Georgia Tech Planning Studios Tackle Top Urban Concerns

As the Nation’s cities watch Atlanta deal with the ups and downs of an ever-changing and industry-rich urban landscape, Georgia Tech’s School of City and Regional Planning studios serve as a barometer for the most crucial urban challenges.

The School's faculty have close ties and long-held connections to planners in the city of Atlanta and the entire South East region. Along with a 25-year connection to the Georgia Conservancy, the city's landscape is a testimony to Georgia Tech’s creativity and insight: The Atlanta Beltline, Atlantic Station, and Chattahoochee Now were all first imagined in SCaRP studios.

“We bring knowledge, creativity, and collaboration together to solve our region’s and the world’s urban planning problems. Each year we offer four to five studios where we craft processes and design places that lead to better communities,” said Gulsah Akar, chair of the School of City and Regional Planning. "Studio learning is critical in planning pedagogy. Our studios are intensive, multidisciplinary and research-oriented."

The instructors who lead our studios are just as influential: Mike Dobbins, whose studios are focused on metro-area planning, was the City Planner for Atlanta when they hosted the Olympic Games in 1996. Catherine Ross, whose guidance has long been sought by the national legislature, recently testified before the Congressional Infrastructure Committee. And Perry Yang's work with the city of Tokyo is helping lay the foundations of sustainable smart city planning.

This semester, the School’s studios tackled issues of affordable housing, smart growth, a unique urban master plan, and sustainable cities.

The Studios

Click on the links below to go to descriptions of specific studios.

Sustainable Cities Studio

Faith Based Affordable Housing

Habersham County Smart Growth Plan

Home Park Master Planning

Sustainable Cities Studio

The students and instructor of the Sustainable Cities Studio at work on Georgia Tech campus.
Photo: School of City and Regional Planning
Jairo Garcia, far right, at work with the students in the Sustainable Cities Studio.

The Sustainable Cities Studio is the capstone course for Georgia Tech’s Sustainable Cities minor, associated with the Serve-Learn-Sustain initiative. This course provides students with a faculty-supervised community engagement experience in developing sustainability-related projects for a non-profit, business, or government agency.

Since its inception in 2018, The Sustainable Cities Studio have helped the Atlanta and Georgia Community by providing research and tools to address many of their sustainability issues. The Studio is recognized regionally, nationally, and internationally: In 2020, the Sustainable Cities Studio was recognized by the United Nations Institute for Training and Research (UNITAR) as a tool to teach young about Sustainable Development Goals (SDGs). In 2021, the Sustainable Cities Studio participated in the United Nations Habitat Conference.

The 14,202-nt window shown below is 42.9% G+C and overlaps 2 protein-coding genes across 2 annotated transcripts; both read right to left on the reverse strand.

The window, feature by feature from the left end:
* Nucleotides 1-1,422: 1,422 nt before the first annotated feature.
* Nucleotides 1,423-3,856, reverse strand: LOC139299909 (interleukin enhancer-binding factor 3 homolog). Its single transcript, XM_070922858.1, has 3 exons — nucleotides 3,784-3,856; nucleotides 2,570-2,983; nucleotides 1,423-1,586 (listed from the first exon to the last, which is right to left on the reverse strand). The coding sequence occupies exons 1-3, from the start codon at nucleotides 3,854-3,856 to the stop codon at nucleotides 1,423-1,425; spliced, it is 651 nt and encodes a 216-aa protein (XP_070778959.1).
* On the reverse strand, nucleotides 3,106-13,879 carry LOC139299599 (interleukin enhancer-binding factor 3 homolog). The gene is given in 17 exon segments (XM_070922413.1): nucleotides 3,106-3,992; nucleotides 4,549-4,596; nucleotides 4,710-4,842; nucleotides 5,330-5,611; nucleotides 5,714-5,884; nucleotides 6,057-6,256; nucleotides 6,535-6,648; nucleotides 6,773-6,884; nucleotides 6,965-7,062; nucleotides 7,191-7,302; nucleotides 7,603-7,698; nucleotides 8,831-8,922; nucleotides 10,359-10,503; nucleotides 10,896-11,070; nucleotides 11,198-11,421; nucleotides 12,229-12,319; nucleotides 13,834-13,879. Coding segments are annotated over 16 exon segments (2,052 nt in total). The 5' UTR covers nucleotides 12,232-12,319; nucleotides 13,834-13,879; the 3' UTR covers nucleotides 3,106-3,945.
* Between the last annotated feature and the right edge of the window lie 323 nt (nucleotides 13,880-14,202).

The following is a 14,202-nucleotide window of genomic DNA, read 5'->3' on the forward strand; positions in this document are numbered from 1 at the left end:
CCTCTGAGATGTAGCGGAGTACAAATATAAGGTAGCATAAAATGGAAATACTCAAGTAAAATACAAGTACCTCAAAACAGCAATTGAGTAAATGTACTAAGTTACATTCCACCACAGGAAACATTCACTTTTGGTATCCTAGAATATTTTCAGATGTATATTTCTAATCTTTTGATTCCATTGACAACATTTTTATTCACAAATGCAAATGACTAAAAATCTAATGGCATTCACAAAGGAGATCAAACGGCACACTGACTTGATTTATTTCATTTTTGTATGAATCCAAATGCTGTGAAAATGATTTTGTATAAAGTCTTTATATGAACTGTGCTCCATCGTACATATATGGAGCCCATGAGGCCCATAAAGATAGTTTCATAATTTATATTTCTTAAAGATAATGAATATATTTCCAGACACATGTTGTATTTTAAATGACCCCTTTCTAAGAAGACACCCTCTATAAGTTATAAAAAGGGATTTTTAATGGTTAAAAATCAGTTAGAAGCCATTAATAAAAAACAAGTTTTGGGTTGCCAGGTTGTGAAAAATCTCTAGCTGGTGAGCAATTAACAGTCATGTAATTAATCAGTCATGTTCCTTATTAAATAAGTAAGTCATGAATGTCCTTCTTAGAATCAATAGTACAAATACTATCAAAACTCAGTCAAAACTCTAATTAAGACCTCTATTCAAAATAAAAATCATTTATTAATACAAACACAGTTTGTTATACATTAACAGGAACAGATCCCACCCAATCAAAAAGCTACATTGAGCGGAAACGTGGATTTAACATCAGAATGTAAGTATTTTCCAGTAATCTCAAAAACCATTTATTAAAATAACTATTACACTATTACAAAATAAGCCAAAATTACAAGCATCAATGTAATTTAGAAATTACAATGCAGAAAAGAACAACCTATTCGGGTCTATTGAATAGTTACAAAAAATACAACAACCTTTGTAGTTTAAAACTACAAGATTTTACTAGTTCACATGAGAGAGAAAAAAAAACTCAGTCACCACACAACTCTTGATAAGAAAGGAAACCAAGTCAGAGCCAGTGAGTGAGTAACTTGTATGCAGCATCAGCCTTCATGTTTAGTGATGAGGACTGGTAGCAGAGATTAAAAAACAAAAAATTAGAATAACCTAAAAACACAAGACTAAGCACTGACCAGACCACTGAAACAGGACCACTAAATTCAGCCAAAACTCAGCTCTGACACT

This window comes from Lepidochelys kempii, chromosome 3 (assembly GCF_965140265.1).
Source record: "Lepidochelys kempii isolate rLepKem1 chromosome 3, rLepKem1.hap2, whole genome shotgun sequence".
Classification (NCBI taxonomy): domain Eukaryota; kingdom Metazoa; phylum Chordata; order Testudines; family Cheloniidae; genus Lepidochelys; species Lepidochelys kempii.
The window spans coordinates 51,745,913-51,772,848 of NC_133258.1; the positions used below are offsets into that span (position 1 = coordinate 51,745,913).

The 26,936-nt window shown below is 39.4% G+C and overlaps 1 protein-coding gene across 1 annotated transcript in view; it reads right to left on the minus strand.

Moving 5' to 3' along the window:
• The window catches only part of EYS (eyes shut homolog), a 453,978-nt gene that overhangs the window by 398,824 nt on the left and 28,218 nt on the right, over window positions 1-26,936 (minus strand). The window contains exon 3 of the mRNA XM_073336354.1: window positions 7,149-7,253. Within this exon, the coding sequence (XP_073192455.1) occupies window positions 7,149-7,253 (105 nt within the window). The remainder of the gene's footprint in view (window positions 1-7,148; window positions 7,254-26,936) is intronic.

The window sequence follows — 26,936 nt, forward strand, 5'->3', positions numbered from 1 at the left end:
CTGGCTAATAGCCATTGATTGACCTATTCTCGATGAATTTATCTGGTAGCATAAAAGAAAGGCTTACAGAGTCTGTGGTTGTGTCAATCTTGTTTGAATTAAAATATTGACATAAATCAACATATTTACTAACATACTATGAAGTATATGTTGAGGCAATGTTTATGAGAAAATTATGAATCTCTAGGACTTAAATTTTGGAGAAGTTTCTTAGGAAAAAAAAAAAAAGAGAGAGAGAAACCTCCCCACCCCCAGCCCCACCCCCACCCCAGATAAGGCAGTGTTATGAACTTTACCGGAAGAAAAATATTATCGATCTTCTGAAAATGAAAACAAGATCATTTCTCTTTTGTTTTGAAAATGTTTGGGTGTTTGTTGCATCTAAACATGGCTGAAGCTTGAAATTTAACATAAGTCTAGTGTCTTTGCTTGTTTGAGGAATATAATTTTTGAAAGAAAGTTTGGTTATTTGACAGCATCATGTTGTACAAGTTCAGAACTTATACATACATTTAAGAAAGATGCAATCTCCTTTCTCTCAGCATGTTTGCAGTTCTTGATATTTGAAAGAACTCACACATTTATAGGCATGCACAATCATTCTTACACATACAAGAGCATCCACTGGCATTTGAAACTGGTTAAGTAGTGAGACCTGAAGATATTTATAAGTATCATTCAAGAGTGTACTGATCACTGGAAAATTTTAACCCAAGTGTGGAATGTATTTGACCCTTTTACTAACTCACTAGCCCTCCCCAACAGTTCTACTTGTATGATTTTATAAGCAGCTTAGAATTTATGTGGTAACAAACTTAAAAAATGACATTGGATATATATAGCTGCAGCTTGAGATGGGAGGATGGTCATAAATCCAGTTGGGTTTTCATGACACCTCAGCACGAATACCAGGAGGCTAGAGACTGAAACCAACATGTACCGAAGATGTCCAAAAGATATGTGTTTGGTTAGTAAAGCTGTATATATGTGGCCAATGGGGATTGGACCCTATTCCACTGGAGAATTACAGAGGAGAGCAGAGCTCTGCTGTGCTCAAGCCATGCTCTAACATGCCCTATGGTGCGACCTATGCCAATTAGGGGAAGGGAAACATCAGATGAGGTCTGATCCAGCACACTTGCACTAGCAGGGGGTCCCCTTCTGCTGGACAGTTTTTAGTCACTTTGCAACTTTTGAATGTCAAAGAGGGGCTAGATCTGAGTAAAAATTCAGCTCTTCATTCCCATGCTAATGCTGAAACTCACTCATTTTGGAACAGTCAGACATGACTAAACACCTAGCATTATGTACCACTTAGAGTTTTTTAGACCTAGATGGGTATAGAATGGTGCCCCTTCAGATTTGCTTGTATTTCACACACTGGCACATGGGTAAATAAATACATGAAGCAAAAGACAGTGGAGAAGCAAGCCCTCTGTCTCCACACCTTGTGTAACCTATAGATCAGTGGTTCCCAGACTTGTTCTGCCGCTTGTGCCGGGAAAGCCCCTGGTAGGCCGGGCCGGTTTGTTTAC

This Fall's studio focused on climate vulnerabilities, such as energy, transportation, heat, floods, public health, and food deserts in Cobb County, just outside the city of Atlanta.

"Students in this studio have the opportunity to work with multidisciplinary teams and professional experts on addressing real problems experienced in the region, from climate change to economic development," said Jairo Garcia, the studio's instructor. A signature of the course is the way the students apply "a wide range of knowledge learned at Georgia Tech to solve some of the main issues that are affecting our communities in Georgia," Garcia said.


Faith Based Affordable Housing

City and Regional Planning students present their ideas for faith-based organization of affordable housing.
Photo: School of City and Regional Planning
Studio students present their findings for faith-based organization of affordable housing options.

Studio instructor Aaron Fortner said Atlanta’s affordable housing crisis is well known by now, and getting worse by the moment. The jurisdictions for Atlanta and other “hot” markets all over the country are trying to come up with strategies that might work, Fortner said. 

"The work that the Georgia Tech Urban Design studio is doing for our faith-based partners is critical in identifying a way forward towards providing affordable housing solutions in response to this local and national affordability crisis," Fortner said. "The studio’s work is helping not only our locational house of faith partners, but also will be used a resource by the City of Atlanta, and hopefully the region, for enabling other houses of faith entities to pursue housing affordability.”